Playing ’20 questions’ through brain-to-brain communication

26 Sep

In a groundbreaking experiment, a team from the University of Washington has linked two human brains for a question and answer session – a game that they call “20 Questions with the Mind.” The report has been published in PLOS ONE.
An interactive game has been played using brain-to-brain signals.

The team created a direct brain-to-brain interface (BBI) connection to enable pairs of participants to play the question-and-answer game by transmitting signals from one brain to the other over the Internet.

The lead author was Andrea Stocco, PhD, an assistant professor of psychology and a researcher at University of Washington’s (UW) Institute for Learning and Brain Sciences. One of the co-authors is Prof. Rajesh Rao, from Computer Science and Engineering at UW, specializing brain computer interfaces (BCI). The team has been collaborating since 2011.

Stocco believes that this is the most complex brain-to-brain experiment achieved so far in humans, and the first experiment showing that two brains can be linked to allow one person to guess what the other is thinking.

Thoughts transmitted through visual signals

The activity works by enabling conscious experiences to be communicated through visual signals.

To play the game, two participants sit in darkened rooms nearly a mile apart. Each sees a screen. The “respondent” wears a cap connected to an electroencephalography (EEG) machine that records electrical brain activity. The “inquirer” has a magnetic coil positioned behind the head.

The respondent is shown an object on a computer screen, while the inquirer sees a list of possible objects and associated questions.

The inquirer clicks a mouse, which sends a question to the respondent. The respondent answers “yes” or “no” by focusing his or her mind on one of two flashing LED lights attached to the monitor. The lights flash at different frequencies.

A “no” or “yes” answer both send a signal to the inquirer via the Internet. The signal activates the magnetic coil worn by the inquirer.

The video below shows the question-and-answer game in action:

Answers transmitted through brain signals

A “yes” answer generates a response intense enough to stimulate the visual cortex and cause the inquirer to see a flash of light known as a “phosphene.” The phosphene, appearing as a blob, waves or a thin line, is created when the visual field is brief disrupted; it tells the inquirer that the answer is “yes.” Through answers to the simple yes or no questions, the inquirer identifies the correct item.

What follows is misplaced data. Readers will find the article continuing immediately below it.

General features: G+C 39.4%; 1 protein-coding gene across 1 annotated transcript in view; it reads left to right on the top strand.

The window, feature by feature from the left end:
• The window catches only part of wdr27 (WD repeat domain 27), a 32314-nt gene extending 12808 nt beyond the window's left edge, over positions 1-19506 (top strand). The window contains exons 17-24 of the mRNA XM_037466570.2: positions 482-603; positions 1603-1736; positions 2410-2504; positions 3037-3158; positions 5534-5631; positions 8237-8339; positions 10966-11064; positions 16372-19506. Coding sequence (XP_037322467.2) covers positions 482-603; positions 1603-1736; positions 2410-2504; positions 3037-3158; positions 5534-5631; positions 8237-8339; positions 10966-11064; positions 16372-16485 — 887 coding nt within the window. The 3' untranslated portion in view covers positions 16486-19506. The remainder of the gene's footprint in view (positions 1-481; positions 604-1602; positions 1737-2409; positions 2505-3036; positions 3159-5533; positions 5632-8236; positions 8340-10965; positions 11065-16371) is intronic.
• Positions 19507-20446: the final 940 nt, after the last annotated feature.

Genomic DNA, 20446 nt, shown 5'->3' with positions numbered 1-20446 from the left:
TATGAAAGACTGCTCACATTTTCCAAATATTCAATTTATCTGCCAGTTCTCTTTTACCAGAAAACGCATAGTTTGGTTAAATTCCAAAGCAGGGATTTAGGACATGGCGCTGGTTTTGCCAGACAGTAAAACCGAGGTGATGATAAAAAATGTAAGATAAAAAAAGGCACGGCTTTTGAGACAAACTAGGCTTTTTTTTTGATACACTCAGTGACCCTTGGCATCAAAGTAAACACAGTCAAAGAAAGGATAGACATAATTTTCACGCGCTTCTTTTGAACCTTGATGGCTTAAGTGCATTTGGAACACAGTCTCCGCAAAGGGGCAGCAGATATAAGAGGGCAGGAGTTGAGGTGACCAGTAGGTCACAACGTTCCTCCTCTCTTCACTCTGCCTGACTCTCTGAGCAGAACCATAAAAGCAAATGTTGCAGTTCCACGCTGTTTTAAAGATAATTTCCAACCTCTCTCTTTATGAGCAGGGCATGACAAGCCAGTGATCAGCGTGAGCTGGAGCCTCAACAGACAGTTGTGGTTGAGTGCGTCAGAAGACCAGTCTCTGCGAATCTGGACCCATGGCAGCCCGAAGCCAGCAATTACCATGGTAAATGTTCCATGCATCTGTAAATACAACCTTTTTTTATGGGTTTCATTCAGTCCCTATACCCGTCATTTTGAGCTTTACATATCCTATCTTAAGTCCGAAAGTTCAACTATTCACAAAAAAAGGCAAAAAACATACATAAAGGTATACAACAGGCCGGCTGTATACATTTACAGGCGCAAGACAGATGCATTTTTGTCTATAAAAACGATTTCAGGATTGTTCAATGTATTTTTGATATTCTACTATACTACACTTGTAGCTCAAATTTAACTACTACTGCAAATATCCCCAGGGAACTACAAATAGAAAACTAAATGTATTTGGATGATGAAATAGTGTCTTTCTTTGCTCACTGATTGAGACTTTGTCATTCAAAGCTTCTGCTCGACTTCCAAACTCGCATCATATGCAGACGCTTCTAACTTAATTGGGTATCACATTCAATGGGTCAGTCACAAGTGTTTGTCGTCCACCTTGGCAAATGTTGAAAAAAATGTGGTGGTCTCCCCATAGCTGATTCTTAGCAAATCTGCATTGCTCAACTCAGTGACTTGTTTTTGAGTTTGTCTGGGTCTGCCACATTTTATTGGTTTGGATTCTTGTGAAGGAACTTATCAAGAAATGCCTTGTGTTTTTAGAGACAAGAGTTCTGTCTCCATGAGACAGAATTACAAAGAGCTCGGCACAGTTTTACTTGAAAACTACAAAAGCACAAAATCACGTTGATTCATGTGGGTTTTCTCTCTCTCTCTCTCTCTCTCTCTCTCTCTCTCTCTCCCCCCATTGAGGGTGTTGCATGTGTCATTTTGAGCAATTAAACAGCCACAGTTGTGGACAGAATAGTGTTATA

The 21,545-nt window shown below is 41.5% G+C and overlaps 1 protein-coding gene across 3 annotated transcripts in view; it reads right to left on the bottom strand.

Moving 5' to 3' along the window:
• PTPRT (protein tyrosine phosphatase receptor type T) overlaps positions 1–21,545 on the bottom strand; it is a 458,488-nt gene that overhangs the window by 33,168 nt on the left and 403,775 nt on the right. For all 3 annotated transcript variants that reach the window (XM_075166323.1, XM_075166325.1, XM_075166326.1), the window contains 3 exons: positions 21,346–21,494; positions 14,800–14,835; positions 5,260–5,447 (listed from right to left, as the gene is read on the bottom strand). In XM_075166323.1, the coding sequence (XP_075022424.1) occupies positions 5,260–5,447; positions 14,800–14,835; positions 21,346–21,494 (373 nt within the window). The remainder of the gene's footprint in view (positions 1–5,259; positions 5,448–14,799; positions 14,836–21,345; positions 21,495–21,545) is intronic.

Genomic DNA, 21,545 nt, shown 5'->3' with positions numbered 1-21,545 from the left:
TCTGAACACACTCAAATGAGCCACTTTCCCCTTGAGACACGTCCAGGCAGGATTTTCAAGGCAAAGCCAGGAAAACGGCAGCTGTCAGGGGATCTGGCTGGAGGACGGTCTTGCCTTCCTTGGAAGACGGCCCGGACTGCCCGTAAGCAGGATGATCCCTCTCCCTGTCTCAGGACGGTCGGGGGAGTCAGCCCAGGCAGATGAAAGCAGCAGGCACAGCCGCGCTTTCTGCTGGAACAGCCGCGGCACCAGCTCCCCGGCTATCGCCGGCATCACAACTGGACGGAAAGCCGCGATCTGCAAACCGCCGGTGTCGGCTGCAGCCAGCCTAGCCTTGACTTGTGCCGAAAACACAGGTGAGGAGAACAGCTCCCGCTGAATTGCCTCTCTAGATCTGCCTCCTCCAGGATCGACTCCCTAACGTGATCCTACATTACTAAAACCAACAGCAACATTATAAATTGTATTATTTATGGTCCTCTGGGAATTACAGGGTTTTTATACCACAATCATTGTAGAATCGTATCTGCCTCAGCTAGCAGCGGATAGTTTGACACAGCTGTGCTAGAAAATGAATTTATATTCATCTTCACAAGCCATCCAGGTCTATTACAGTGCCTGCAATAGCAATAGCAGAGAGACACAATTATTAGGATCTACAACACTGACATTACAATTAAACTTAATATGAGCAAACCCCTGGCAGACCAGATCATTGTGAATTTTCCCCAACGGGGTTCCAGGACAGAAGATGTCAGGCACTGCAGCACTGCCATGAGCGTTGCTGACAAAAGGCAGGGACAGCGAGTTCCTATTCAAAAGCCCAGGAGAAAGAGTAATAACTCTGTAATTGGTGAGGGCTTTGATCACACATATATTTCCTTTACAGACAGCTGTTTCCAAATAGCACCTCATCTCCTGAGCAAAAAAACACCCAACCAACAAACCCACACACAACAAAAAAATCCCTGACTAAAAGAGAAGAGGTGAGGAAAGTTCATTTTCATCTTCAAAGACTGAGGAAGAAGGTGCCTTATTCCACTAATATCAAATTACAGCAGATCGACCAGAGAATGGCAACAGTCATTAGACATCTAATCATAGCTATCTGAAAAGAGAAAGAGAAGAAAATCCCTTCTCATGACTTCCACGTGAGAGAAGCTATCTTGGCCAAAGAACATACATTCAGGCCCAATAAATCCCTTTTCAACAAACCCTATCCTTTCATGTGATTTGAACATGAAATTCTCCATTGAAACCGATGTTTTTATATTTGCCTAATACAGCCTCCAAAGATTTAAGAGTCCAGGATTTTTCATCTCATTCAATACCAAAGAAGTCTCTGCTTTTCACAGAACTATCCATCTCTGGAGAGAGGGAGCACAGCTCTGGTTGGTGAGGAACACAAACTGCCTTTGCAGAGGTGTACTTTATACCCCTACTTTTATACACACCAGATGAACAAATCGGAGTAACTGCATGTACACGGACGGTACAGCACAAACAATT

Five pairs of participants played 20 rounds of the question-and-answer game. Each game had eight objects and three questions that would solve the game if answered correctly. The sessions were a random mixture of 10 real games and 10 control games that were structured the same way.

To prevent participants from cheating by using sound rather than direct brain communication, inquirers wore earplugs to avoid hearing the different sounds produced by the varying stimulation intensities of the “yes” and “no” responses. The stimulation intensities were also varied slightly from game to game.

In the control games, a plastic spacer was inserted into the device worn by the inquirer, which weakened the magnetic field and prevented the generation of phosphenes. Inquirers knew neither about the spacer, nor which was a real game and which was a control.

Participants successfully guessed the correct object in 72% of the real games but only 18% in the control rounds.

Incorrect guesses in the real games could be caused by several factors, including uncertainty about whether a phosphene had appeared, respondents not knowing the answers to questions, or focusing on both answers, given that the brain does not think about just one thing at any time. Interruptions could also have resulted from hardware problems.

In addition, interpreting something that one sees with the brain is not something that people are accustomed to; this could have been a distraction.

Apart from being the first time that BBI has enabled participants to solve an interactive task using two-way communication in real time, this is also the first experiment to use of stimulation of the visual cortex to convey visual stimuli that are privately experienced and consciously perceived by the inquirer.

While other scientists have achieved brain-to-brain connection between rats and monkeys, the UW team was also the first to demonstrate a direct brain-to-brain connection between humans in 2013, when they used noninvasive technology to send a person’s brain signals over the Internet to control the hand motions of another person.

Future applications: helping those with brain damage or disorders

Co-author Chantel Prat says the next step could be “brain tutoring,” where signals are transferred directly from healthy brains to brains that are developmentally impaired or impacted by external factors such as a stroke or accident, or simply to transfer knowledge from teacher to pupil.

Another possibility is to transmit brain states: signals could be sent from an alert person to a sleepy one, or from a focused student to one with attention-deficit hyperactivity disorder (ADHD).

Prat adds:

“Imagine having someone with ADHD and a neurotypical student. When the non-ADHD student is paying attention, the ADHD student’s brain gets put into a state of greater attention automatically.”

Medical News Today recently reported on a man who used a brain computer interface to walk again after 5 years of paralysis.

Written by Yvette Brazier

Copyright: Medical News Today

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